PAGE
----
In the late 1980s, Yellowknife, Canada, became a popular destination spot for seeing the northern lights because of its climate and latitude. While similar views can be seen in Greenland, Russia, and Alaska, Yellowknife’s temperature is warmer and makes it a more comfortable viewing location. That said, it still can get pretty darned chilly. And a heated seat helps when it’s 40 degrees below 0. So where can you find one? Aurora Village is a tepee campground where sky watchers can lounge in specially designed, heated viewing chairs, with guides offering background on the lights in various languages.
Cost: Admission runs $120 per person.
6. On a steamer ship
(Photo: Hurtigruten USA/Facebook)
There’s nothing like staring up at the vast sky from the open ocean. It’s where the Earth and the heavens meet — and the views are incredible. So, it makes sense that one of the best places to see the aurora borealis is aboard a boat. The Norwegian Coastal Steam Hurtigruten offers a 12-day Astronomy Voyage between the months of September to March, the peak viewing season. Onboard, passengers are able to gaze up at the sky while getting an astronomy lecture. The sail also includes a tour of the 34 ports along the Norwegian coast and a stop at the Northern Lights Planetarium in Tromsø.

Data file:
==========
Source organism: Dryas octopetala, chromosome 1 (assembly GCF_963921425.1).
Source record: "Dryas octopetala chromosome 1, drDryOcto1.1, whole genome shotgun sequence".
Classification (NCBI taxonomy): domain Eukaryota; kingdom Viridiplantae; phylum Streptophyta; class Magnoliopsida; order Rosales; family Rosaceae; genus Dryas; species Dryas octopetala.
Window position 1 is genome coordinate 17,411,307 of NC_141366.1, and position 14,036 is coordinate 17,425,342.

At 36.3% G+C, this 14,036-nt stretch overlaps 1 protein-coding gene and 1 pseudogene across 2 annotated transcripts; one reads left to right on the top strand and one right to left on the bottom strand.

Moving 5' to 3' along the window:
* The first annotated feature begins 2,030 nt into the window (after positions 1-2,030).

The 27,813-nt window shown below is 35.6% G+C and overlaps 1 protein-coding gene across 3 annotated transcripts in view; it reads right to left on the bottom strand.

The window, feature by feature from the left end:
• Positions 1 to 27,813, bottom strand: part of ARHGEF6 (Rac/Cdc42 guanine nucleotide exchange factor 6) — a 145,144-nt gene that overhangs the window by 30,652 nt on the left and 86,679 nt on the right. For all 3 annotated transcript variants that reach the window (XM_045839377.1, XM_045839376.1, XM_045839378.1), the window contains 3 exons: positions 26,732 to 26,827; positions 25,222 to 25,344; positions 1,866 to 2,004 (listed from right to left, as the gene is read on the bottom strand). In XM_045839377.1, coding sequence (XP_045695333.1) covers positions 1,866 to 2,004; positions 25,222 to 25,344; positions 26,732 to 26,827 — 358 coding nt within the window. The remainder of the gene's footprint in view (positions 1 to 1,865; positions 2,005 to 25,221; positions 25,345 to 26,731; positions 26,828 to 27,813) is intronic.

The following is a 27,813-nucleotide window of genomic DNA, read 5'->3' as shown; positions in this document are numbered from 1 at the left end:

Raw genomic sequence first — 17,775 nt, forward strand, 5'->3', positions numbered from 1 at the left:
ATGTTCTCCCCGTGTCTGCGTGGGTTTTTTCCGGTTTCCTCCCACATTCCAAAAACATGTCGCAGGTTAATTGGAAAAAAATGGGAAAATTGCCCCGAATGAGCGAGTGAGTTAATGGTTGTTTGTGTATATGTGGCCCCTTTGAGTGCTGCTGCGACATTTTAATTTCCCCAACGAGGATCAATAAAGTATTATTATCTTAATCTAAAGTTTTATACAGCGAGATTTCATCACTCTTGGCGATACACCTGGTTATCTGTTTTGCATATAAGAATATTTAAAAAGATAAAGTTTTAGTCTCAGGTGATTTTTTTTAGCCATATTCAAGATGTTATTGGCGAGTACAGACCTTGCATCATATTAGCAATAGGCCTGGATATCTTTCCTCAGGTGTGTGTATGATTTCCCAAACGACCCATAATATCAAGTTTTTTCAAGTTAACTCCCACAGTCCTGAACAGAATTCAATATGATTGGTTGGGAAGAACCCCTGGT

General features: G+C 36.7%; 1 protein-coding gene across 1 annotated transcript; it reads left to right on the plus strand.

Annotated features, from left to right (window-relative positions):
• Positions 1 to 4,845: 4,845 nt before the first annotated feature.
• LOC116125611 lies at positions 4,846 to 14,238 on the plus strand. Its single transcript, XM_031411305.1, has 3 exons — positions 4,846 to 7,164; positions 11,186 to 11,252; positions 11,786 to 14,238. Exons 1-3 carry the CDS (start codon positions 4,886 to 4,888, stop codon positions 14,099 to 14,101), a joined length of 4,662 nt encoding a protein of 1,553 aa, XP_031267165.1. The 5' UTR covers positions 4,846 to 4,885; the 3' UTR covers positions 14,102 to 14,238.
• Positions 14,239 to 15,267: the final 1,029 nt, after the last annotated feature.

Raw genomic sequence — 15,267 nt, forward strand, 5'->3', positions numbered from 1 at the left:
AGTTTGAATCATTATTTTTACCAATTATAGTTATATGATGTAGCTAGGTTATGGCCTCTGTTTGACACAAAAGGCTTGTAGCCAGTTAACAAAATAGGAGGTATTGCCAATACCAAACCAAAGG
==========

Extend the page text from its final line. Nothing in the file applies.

Cost: Prices start at $1,964 per person.
7. From an ice hotel
(Photo: The Aurora Zone: Searching for the Northern Lights/Facebook)